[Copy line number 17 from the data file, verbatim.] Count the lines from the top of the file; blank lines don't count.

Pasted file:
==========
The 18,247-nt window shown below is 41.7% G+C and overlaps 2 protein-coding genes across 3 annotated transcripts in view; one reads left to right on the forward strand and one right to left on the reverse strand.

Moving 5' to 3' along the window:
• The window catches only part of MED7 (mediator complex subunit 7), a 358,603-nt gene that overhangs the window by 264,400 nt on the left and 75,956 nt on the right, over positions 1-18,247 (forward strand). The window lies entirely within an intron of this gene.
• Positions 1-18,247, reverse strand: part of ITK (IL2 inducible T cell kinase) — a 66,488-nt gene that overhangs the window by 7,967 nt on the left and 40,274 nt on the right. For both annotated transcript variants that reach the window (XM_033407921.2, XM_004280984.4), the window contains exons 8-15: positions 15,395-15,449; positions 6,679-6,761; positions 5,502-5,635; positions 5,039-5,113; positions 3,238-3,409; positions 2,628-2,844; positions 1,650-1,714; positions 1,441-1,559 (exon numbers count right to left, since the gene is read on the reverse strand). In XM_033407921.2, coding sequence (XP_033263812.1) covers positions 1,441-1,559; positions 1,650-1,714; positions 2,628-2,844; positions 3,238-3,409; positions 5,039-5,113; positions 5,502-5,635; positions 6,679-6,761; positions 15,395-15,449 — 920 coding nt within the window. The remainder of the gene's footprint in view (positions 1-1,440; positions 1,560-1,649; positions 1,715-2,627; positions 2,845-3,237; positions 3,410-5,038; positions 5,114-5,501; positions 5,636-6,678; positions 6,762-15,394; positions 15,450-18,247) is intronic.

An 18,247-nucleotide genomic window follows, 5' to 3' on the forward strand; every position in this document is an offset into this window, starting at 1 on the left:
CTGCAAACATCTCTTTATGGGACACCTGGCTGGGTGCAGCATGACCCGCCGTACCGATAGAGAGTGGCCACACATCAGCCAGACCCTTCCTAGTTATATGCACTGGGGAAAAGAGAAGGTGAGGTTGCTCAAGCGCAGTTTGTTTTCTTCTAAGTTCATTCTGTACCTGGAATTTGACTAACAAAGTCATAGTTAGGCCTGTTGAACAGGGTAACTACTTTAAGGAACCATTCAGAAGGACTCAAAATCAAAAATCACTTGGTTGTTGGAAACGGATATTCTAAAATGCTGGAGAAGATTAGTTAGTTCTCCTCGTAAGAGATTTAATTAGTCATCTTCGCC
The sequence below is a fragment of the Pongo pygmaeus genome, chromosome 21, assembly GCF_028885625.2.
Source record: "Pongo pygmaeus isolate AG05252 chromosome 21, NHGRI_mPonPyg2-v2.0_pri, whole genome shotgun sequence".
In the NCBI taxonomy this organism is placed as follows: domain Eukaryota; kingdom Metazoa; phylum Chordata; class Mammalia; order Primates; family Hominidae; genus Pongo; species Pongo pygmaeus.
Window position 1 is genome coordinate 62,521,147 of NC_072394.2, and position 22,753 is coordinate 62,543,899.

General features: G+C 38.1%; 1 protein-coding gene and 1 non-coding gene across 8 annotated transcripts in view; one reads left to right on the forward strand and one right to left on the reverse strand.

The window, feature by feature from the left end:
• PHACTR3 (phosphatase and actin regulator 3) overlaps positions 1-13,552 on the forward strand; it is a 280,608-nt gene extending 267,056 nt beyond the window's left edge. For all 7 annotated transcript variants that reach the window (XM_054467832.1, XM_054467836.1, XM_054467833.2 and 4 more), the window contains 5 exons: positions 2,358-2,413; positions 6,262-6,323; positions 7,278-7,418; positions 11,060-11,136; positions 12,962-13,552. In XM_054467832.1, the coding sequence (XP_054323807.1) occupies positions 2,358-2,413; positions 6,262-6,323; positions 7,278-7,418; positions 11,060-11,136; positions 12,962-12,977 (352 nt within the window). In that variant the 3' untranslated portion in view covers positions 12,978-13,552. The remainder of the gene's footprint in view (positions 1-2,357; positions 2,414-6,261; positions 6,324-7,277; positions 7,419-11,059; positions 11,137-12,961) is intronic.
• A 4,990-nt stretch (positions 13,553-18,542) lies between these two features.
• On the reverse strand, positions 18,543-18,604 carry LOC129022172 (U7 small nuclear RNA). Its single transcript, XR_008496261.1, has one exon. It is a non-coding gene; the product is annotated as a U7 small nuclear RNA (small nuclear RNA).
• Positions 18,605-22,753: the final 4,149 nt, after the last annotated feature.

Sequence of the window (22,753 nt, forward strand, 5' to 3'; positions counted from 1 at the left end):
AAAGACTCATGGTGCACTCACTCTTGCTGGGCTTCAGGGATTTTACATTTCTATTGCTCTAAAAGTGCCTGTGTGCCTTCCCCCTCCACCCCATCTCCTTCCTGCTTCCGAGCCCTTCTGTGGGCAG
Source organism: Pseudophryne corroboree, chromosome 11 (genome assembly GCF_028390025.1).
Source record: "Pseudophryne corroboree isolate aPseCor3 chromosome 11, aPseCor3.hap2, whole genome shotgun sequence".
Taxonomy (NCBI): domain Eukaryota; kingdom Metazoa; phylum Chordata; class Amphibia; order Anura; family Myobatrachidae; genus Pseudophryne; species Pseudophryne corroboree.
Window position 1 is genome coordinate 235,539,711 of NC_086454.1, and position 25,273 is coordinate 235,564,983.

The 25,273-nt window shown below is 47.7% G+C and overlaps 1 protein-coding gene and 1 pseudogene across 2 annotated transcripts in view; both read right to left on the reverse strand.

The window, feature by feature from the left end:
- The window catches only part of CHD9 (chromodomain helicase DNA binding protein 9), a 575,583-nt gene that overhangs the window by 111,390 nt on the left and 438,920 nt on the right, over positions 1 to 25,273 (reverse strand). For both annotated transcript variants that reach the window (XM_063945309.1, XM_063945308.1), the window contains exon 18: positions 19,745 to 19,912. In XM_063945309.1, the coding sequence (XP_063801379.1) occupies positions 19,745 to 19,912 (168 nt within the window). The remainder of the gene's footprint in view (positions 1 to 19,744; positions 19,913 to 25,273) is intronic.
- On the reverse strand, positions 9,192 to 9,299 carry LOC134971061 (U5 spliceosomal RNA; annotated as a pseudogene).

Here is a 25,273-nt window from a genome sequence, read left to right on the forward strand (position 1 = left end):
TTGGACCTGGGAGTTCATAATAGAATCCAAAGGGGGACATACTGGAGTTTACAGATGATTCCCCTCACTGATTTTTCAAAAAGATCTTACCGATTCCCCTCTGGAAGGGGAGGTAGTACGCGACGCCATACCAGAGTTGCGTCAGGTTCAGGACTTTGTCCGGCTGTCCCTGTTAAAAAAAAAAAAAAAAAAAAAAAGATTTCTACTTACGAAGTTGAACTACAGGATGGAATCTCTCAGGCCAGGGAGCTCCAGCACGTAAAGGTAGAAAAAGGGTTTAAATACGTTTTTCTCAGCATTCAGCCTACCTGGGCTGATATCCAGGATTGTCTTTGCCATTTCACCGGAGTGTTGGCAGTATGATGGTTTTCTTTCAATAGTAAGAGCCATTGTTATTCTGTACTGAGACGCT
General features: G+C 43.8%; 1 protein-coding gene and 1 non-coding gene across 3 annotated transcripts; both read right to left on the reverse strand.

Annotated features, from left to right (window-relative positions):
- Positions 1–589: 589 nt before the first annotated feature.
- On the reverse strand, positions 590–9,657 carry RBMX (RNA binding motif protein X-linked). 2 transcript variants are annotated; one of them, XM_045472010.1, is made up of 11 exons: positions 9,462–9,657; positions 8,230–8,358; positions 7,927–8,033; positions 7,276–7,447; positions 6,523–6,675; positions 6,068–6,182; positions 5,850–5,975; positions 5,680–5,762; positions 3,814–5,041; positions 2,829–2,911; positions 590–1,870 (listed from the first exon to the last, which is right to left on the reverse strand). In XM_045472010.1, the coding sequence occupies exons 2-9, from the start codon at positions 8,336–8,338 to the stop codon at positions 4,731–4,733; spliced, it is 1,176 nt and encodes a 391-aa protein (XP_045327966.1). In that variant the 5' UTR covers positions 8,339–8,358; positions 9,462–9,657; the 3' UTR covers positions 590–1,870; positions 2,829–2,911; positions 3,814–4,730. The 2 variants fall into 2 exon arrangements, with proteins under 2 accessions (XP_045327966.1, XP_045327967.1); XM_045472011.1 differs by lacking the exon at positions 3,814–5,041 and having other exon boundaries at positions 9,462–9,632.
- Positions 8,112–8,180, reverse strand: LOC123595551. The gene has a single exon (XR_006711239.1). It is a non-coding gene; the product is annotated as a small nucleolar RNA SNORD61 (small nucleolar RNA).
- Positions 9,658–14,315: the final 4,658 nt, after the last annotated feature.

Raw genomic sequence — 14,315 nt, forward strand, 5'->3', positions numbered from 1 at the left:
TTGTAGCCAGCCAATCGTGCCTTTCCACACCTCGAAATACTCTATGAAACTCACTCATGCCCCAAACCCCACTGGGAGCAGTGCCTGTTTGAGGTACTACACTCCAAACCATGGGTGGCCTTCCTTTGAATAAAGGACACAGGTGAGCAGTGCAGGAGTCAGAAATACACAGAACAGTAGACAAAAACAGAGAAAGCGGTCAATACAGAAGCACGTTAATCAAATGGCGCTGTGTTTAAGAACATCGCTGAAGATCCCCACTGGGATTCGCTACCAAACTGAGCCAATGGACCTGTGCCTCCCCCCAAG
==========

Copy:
Sequence of the window (22,753 nt, forward strand, 5' to 3'; positions counted from 1 at the left end):